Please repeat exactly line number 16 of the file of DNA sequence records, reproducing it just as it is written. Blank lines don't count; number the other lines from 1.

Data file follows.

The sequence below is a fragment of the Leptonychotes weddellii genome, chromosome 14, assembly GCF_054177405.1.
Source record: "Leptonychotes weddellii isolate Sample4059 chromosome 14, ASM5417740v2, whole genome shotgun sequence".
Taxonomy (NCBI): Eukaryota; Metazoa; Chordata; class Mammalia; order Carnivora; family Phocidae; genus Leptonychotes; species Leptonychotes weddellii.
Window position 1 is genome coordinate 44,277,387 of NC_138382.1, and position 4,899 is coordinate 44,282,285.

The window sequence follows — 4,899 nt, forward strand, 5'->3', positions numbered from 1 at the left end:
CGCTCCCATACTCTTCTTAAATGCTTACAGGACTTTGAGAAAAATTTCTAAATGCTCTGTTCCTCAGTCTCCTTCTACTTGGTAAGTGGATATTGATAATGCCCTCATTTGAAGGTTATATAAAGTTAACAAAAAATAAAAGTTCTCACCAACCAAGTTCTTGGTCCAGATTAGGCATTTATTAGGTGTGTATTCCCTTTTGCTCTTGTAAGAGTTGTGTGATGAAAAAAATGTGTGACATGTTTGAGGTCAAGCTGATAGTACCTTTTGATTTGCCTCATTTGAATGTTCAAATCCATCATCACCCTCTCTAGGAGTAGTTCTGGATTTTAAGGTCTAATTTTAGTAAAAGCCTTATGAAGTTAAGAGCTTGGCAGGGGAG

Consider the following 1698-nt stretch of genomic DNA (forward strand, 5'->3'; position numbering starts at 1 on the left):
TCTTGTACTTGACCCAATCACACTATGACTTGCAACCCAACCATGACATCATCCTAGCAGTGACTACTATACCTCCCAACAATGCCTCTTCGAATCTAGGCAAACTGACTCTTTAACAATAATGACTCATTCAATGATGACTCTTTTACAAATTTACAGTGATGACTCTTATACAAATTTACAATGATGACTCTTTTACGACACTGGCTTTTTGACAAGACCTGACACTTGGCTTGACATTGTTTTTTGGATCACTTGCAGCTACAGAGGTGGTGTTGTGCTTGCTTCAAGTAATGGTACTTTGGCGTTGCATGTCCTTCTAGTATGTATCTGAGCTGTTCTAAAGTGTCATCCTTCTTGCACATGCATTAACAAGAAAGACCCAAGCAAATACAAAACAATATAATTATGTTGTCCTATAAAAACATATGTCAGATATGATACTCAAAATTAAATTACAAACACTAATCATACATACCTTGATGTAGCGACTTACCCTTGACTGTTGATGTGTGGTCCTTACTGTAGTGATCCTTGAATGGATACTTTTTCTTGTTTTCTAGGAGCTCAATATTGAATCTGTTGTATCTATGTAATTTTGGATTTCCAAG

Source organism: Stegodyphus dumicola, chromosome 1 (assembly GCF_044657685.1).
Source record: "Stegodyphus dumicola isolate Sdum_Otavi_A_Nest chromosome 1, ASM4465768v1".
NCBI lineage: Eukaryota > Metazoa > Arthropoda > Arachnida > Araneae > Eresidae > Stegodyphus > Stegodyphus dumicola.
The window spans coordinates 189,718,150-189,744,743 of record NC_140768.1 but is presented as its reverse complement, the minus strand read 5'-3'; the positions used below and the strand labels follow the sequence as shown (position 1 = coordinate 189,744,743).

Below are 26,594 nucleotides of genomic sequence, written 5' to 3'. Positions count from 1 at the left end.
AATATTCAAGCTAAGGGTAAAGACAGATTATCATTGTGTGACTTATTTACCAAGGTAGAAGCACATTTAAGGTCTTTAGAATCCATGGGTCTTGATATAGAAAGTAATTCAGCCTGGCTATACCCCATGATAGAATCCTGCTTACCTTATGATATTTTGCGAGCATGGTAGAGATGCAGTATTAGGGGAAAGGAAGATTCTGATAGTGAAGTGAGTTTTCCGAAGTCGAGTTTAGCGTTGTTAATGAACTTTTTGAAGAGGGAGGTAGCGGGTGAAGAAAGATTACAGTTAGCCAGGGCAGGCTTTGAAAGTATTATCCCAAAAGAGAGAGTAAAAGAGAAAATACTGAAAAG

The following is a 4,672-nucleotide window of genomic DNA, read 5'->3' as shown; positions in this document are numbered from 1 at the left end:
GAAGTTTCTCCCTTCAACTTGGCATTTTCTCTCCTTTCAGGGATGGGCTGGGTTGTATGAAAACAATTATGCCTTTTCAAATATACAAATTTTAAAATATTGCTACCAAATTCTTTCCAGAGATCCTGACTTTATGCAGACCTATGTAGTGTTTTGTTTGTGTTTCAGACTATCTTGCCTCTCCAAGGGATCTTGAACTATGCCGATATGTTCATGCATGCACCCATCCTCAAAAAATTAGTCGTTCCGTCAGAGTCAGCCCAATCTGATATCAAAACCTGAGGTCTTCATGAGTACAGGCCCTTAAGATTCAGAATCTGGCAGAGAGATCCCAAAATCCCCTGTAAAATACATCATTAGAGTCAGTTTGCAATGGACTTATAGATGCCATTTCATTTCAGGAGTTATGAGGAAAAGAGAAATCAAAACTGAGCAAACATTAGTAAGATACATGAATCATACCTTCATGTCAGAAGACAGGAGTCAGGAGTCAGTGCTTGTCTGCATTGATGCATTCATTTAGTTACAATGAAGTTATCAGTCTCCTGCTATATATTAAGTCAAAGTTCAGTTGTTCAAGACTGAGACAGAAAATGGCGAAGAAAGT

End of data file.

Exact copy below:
GAAGTTTCTCCCTTCAACTTGGCATTTTCTCTCCTTTCAGGGATGGGCTGGGTTGTATGAAAACAATTATGCCTTTTCAAATATACAAATTTTAAAATATTGCTACCAAATTCTTTCCAGAGATCCTGACTTTATGCAGACCTATGTAGTGTTTTGTTTGTGTTTCAGACTATCTTGCCTCTCCAAGGGATCTTGAACTATGCCGATATGTTCATGCATGCACCCATCCTCAAAAAATTAGTCGTTCCGTCAGAGTCAGCCCAATCTGATATCAAAACCTGAGGTCTTCATGAGTACAGGCCCTTAAGATTCAGAATCTGGCAGAGAGATCCCAAAATCCCCTGTAAAATACATCATTAGAGTCAGTTTGCAATGGACTTATAGATGCCATTTCATTTCAGGAGTTATGAGGAAAAGAGAAATCAAAACTGAGCAAACATTAGTAAGATACATGAATCATACCTTCATGTCAGAAGACAGGAGTCAGGAGTCAGTGCTTGTCTGCATTGATGCATTCATTTAGTTACAATGAAGTTATCAGTCTCCTGCTATATATTAAGTCAAAGTTCAGTTGTTCAAGACTGAGACAGAAAATGGCGAAGAAAGT